HSBC Is Reportedly Planning to Offer Custody Service for Non-Crypto Digital Assets

HSBC (NYSE: HSBC)  intends to introduce in 2024 a custody service for storing blockchain-enabled assets, which excludes cryptocurrency, the banking institution revealed on Wednesday.

The newly announced service, which is through a partnership with digital asset service provider Metaco, will enable financial institutions to store blockchain-powered tokens representing traditional financial instruments, as opposed to crypto or stablecoins, HSBC noted.

HSBC also mentioned this past week that it had made tokens representing physical gold maintained at its London vault. The banking service provider last year introduced a digital asset platform, HSBC Orion, which enables financial institutions to provide DLT-enabled versions of financial assets, also referred to as tokenised securities.

Zhu Kuang Lee, chief digital, data and innovation officer at HSBC, stated:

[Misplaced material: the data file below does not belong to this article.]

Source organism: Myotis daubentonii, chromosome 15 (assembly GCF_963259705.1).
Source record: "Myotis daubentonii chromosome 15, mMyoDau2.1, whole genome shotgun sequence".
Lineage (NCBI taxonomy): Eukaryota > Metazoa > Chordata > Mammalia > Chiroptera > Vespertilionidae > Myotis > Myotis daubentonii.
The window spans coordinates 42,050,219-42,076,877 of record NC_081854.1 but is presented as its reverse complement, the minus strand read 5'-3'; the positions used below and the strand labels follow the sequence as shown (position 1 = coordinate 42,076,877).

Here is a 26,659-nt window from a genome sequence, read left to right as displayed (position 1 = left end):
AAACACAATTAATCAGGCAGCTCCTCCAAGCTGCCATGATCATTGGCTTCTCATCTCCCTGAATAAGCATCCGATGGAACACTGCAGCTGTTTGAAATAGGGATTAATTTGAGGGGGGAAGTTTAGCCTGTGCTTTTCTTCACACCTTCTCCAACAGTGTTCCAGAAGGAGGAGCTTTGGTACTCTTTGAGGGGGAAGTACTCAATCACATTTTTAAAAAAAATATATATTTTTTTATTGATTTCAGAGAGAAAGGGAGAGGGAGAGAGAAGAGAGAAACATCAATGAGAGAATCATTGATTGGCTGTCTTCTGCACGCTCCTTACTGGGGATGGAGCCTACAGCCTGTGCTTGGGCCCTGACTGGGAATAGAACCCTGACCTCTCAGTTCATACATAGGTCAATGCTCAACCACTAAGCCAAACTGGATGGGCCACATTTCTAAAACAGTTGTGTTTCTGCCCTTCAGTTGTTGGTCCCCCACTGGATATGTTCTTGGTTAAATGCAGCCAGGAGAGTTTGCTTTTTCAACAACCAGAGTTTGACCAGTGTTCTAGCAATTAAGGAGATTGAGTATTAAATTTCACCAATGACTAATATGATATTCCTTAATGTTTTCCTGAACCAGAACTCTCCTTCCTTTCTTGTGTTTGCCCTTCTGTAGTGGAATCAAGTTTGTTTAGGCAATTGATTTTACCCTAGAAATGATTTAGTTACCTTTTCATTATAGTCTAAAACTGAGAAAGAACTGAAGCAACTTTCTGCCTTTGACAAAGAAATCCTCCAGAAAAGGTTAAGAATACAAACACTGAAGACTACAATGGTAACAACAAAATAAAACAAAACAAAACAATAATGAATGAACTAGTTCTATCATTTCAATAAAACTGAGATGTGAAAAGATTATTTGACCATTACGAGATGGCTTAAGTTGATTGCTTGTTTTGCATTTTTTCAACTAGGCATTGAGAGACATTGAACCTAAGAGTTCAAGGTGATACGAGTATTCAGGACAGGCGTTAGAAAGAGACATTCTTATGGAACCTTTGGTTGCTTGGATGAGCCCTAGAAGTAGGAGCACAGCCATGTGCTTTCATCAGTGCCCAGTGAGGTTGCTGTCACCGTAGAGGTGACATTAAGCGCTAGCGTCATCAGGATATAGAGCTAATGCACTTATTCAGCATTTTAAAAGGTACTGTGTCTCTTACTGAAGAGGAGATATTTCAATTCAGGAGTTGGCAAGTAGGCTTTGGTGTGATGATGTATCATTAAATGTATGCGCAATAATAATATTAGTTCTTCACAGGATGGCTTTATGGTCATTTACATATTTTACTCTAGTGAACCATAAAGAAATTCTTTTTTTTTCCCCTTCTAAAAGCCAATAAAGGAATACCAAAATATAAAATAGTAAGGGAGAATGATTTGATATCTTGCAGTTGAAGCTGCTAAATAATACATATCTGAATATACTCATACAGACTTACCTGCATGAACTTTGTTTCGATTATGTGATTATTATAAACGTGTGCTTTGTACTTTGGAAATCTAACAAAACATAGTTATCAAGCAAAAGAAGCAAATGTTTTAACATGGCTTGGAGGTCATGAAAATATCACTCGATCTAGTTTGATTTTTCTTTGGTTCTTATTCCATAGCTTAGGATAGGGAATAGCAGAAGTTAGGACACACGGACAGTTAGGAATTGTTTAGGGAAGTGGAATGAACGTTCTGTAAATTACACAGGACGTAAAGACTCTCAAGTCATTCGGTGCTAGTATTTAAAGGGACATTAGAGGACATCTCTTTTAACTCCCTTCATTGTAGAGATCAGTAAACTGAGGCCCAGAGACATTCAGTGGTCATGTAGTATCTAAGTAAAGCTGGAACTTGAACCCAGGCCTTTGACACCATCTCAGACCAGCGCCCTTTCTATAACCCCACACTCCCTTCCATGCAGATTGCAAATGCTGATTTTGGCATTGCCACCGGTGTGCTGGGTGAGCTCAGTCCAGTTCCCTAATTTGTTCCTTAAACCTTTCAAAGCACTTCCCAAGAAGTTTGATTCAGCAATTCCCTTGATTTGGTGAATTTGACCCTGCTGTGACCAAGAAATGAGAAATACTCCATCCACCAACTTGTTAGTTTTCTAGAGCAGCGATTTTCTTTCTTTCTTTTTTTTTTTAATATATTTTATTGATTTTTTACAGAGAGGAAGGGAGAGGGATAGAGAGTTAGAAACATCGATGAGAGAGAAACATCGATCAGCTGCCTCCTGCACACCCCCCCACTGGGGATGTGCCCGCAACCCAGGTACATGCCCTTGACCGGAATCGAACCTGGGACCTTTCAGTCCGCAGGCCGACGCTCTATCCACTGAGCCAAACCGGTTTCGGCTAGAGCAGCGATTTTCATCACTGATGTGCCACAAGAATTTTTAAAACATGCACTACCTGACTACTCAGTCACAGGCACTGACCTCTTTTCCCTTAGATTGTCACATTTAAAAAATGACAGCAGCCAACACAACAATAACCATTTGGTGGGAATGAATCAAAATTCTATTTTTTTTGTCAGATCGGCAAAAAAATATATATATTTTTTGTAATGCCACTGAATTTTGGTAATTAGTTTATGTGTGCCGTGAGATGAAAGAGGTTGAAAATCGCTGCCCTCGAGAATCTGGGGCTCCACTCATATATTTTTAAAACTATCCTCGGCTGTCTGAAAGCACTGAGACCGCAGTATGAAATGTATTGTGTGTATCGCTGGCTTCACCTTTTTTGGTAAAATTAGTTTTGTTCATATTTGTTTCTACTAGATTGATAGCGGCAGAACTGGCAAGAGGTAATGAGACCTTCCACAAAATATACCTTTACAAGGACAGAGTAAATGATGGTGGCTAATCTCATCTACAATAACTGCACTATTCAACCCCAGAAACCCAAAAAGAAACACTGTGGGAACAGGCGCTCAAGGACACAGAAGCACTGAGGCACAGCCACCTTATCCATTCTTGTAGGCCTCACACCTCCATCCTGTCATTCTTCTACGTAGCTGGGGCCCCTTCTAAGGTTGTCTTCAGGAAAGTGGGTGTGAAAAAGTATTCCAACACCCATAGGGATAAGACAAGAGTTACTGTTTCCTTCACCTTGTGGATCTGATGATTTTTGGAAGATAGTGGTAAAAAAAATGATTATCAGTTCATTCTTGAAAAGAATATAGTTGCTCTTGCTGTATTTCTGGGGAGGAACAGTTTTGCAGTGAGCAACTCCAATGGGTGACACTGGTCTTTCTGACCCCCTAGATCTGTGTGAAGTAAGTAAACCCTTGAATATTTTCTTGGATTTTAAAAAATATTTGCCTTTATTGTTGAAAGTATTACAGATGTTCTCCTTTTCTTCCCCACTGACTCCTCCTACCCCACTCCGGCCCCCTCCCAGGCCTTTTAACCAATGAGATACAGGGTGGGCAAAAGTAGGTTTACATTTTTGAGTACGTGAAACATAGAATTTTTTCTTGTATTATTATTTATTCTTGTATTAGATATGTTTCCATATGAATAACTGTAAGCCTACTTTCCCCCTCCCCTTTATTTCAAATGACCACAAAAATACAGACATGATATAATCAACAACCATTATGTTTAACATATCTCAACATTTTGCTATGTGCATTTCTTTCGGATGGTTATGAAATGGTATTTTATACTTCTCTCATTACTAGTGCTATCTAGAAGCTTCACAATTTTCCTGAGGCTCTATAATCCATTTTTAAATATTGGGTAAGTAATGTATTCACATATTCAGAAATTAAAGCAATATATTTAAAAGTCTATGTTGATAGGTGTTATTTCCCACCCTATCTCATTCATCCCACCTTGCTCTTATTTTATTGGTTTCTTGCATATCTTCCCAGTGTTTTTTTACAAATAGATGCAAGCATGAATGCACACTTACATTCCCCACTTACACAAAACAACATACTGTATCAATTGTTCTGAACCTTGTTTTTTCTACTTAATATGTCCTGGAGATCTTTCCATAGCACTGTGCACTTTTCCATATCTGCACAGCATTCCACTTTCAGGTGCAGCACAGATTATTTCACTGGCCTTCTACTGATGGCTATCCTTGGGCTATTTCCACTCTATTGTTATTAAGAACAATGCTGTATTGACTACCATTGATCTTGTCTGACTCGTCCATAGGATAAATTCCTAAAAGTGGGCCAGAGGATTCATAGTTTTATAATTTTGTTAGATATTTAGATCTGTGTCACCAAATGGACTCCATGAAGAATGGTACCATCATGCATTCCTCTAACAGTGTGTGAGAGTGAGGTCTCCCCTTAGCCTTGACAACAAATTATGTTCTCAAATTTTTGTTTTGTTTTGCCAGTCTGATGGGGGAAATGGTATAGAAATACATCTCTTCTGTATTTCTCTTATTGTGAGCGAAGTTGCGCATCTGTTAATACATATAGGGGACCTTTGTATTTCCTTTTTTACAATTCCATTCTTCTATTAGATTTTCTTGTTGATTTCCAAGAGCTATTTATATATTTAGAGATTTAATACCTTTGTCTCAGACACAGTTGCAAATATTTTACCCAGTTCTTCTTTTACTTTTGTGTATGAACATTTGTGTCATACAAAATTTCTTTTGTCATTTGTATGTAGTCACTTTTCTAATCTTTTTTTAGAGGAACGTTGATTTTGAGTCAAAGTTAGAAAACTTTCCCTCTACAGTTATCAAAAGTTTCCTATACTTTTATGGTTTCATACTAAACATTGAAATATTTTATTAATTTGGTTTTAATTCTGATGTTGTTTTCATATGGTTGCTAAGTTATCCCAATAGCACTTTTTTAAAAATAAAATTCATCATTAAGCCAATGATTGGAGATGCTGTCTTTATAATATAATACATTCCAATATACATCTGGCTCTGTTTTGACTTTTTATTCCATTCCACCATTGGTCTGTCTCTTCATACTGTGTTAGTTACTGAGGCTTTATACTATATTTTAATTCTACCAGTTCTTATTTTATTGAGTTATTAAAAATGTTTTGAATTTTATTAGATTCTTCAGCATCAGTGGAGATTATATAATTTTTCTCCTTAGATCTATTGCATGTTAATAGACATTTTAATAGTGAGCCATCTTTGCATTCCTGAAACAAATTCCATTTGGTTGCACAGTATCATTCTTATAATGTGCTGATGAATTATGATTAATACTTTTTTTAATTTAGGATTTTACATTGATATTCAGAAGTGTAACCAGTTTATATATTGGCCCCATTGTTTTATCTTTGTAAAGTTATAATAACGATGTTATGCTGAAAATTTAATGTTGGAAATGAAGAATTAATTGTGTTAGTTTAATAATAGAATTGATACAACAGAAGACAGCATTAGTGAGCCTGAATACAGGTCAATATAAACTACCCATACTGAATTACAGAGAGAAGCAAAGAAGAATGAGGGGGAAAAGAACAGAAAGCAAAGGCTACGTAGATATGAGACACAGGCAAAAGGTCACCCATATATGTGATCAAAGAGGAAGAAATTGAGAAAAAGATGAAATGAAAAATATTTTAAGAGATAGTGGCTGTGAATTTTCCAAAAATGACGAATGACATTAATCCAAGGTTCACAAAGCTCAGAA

“We’re seeing increasing demand for custody and fund administration of digital assets from asset managers and asset owners, as this market continues to evolve.”

A blockchain is simply a data structure that takes the form of a digital ledger. The blockchain keeps track of the ownership of digital tokens. It has not yet seen widespread adoption, as compared to many TradFi services. However, the proponents of blockchain tech claim that it does have the potential to make trading more seamless and efficient.

So far, blockchain use cases have been focused on cryptocurrencies, which remain a small (and still insignificant) part of the international financial system. With the exception of Bitcoin (BTC) and Ethereum (ETH), the vast majority of crypto platforms have very limited real-world applications.

The value of all cryptocurrencies is about $1.4 trillion, down from a high of well over $3 trillion towards the end of 2021, according to CoinMarketCap and CoinGecko data.

HSBC has not yet provided a figure for the actual size of the market for blockchain-powered assets, excluding cryptocurrencies.

Banking institutions and other financial companies have invested billions into exploring use-cases for blockchain tech.

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